By Sarah Allen Benton, MS, LMHC, LPC, AADC
The In-Home Addiction Treatment (IHAT) model began in Connecticut, but has been expanding to New Hampshire, Maine, Florida and now in Massachusetts. Given the current pandemic, it has been ideal timing, because this model is allowing clients more access to addiction treatment care delivered in a way that allows them to be in their home environment both remotely and in person. For clients who have been to multiple residential treatment programs away from their houses and family, the IHAT model can be a welcome change. While it may be challenging for individuals to remain in their home environment during treatment, it is also an opportunity to work with a treatment team that can support the client and the family in making necessary changes for both to heal.
There are also many people who are working remotely and spending more time in their homes than in the past. This has led many to feel separated from their coworkers, friends and social support despite the increase in video conferencing. This time of isolation, along with constant changes, childcare issues, school closures, economic challenges and fears about the future have led to an overall increase in substance usage and mood disorders throughout the country. The IHAT Treatment Team members add a sense of social connection and community for clients who may otherwise feel alone getting sober during this pandemic.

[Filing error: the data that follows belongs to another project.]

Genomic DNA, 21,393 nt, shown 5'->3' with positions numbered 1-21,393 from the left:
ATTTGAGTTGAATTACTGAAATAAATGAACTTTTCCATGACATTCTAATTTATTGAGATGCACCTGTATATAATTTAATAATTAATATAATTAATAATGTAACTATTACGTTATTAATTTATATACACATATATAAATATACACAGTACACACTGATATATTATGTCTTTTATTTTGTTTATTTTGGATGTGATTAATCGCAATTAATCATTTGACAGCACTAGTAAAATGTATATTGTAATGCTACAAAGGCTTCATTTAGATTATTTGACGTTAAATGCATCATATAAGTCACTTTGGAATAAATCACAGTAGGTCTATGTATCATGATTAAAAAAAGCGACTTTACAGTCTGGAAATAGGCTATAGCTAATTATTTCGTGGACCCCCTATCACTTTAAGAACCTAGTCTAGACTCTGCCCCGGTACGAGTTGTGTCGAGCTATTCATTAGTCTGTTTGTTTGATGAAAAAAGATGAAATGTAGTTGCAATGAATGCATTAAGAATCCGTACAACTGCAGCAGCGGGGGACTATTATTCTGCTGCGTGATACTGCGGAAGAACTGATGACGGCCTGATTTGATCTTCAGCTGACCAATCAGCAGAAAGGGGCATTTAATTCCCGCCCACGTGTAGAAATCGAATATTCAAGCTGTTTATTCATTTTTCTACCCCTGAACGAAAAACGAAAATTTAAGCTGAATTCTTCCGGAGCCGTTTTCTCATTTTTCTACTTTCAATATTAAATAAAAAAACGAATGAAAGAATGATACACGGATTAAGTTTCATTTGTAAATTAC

The New England Cable Network (NECN) in Boston recently featured Aware Recovery Care, which utilizes the IHAT model. There were former clients talking about how this treatment program has enhanced their recovery and integrated into their lives effectively.
The IHAT Institute is training healthcare professionals in this unique addiction treatment model which is quickly growing in availability. This has been a year of adjusting to changes, and the addiction treatment industry has had to adapt to an increase in telemedicine and other remote forms of care. The IHAT model has been able to easily adapt to the shifts in the treatment landscape. This model is worth learning about as innovation has been needed to address the growing addiction epidemic.